It is a cobbled street, lined on both sides with the Inns (headquarters) of the various nationalities (“tongues”) of the Order of the Knights. Walking up, you pass the north aspect of the museum (left) and the Inns of the Tongues of Italy and France (with its little chapel and gothic statue of the Virgin Mary holding the infant Christ).
Beyond the arch are the Inns of the Tongues of Provence (right) and Spain (left). The Street of the Knights ends under a large gothic arcade with peristyle, having passed two further Inns.
The Palace of the Grand Master
The Grand Master’s Palace, the most imposing edifice in the old town, was the headquarters of the leader of the Order of the Knights of Saint John, and at the same time a strong fortress.
It was built in the 14th century on the ruins of a Byzantine fort. It consists of two storeys with a large internal courtyard.
It was destroyed in the period of Turkish rule and rebuilt in the 1930’s in the magnificent style we see now.
Today the Palace (or Castello) is a museum, and its many rooms contain important archaeological finds from ancient and medieval Rhodes.
Statues from the Hellenistic and Roman periods, removed from the ancient music school on Kos, stand in the courtyard.
In the right hand wing of the ground floor are three halls decorated with frescoes by the painter Venlia (1940).
The corridor in front of the chapel of the Annunciation (1940) leads to the ground floor exhibition salons.
A wide, generous, staircase leads to the first floor, where visitors can marvel at the splendid décor.
Many of the separately named first floor rooms contain floor mosaics, furniture, statues, vases, icons and other luxurious artifacts.
The Archaeological Museum of Rhodes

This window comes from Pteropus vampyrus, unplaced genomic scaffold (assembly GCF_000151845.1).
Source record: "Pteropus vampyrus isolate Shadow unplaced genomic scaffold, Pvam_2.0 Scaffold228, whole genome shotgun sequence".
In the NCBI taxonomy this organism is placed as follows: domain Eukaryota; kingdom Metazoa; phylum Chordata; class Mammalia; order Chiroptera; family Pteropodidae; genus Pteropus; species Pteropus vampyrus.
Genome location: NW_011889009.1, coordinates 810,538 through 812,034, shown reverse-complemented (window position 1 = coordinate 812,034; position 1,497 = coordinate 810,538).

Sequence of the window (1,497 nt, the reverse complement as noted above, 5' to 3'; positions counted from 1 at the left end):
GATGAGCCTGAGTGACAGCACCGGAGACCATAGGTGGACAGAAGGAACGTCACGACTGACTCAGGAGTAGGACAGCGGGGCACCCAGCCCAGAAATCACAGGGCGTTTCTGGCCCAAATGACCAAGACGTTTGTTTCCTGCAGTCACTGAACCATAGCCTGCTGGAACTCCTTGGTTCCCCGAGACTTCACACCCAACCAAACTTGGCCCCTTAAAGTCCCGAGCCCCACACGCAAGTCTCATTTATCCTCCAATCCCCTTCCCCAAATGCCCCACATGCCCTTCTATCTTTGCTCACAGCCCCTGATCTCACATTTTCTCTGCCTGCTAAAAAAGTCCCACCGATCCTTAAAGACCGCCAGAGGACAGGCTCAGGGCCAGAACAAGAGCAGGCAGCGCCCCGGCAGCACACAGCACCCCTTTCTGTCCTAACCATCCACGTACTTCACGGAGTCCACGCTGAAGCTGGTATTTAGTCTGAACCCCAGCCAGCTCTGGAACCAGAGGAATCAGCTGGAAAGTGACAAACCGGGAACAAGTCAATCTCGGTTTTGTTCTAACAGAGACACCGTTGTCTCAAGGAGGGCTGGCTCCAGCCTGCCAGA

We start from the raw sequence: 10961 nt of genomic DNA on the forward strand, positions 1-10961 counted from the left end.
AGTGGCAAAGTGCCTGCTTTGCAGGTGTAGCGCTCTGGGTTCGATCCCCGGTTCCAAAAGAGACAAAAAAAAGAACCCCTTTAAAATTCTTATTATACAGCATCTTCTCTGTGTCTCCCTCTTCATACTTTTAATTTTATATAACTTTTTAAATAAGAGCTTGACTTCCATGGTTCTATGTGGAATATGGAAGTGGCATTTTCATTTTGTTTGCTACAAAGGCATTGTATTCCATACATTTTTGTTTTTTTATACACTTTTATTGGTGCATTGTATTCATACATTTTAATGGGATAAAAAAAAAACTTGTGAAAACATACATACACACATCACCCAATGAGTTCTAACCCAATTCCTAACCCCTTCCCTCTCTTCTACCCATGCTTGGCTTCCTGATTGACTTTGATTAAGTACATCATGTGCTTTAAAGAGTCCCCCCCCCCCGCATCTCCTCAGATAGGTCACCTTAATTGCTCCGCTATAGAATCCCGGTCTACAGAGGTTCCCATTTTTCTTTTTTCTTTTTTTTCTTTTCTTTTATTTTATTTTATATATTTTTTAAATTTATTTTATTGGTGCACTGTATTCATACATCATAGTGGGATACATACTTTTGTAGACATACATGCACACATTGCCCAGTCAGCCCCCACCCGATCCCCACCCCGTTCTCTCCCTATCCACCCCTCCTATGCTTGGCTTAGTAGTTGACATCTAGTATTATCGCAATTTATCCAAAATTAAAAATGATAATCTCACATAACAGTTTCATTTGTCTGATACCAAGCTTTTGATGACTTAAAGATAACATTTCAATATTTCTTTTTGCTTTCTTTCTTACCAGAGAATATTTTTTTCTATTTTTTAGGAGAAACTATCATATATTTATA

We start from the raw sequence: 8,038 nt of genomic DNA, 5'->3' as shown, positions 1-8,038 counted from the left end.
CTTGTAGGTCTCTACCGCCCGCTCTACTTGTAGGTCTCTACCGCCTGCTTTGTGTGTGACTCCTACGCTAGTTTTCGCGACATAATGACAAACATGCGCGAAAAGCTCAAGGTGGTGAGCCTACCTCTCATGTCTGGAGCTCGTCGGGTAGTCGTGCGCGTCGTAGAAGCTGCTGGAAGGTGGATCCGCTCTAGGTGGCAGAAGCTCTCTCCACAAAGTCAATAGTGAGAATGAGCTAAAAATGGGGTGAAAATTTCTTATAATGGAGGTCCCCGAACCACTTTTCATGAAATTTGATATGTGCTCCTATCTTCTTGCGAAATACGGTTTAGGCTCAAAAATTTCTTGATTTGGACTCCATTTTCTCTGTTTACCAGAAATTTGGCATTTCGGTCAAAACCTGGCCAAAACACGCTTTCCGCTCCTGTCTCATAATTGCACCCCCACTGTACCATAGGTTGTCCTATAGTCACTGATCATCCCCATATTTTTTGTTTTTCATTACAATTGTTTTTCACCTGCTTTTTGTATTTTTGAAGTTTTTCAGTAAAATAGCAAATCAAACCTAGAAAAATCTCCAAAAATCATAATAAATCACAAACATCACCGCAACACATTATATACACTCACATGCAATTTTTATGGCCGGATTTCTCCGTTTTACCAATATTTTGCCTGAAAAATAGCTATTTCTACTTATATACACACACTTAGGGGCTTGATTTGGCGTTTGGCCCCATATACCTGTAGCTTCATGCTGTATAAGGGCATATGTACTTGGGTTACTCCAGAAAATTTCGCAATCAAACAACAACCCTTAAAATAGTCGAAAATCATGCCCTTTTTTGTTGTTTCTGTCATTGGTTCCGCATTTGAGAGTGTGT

The Archaeological Museum of Rhodes now occupies the building that once formed the main hospital of the Knights. Its construction was begun in 1440 by Grand Master de Lastic, and finished in 1489 by Grand Master D’ Aubuson. It has been used as a museum since 1914 and its exhibits cover periods from the Mycenaean era to early Christian time, as well as various typical examples of the arts of the Knights themselves. In the main courtyard sits a lion, of Lardos stone, its forepaws resting on the head of a bull. On the ground floor there are displays of ordnance from the Ottomans and Knights periods, as well as other finds. The first floor has altars, sarcophaguses and other objects from Ialysos, statues and steles from Kamiros and the neighboring islands. The famous grave stele of Kalliarista, the statue of Venus, a bathing Aphrodite, the “Drunken Dionysus” and a headless statue of Artemis are just some of its exhibits.
Hippocrate’s Square at the end of Socrates Street, the main shopping thoroughfare of the Old Town. Around the square are many bars, restaurants and nightclubs.
The Panagia (Virgin Mary) of the Burgh
The church of the Panagia (Virgin Mary) of the Burgh is a late gothic structure of the 14th century. Bombed in the Second World War, only the sanctuary’s three apses remain standing today.
The Melina Mercouri Theater at the Medieval City
The Melina Mercouri theatre appears in the moat of the medieval town. Beneath the magic scenery of the ramparts, towers and walls, take place summer concerts, plays and dance performances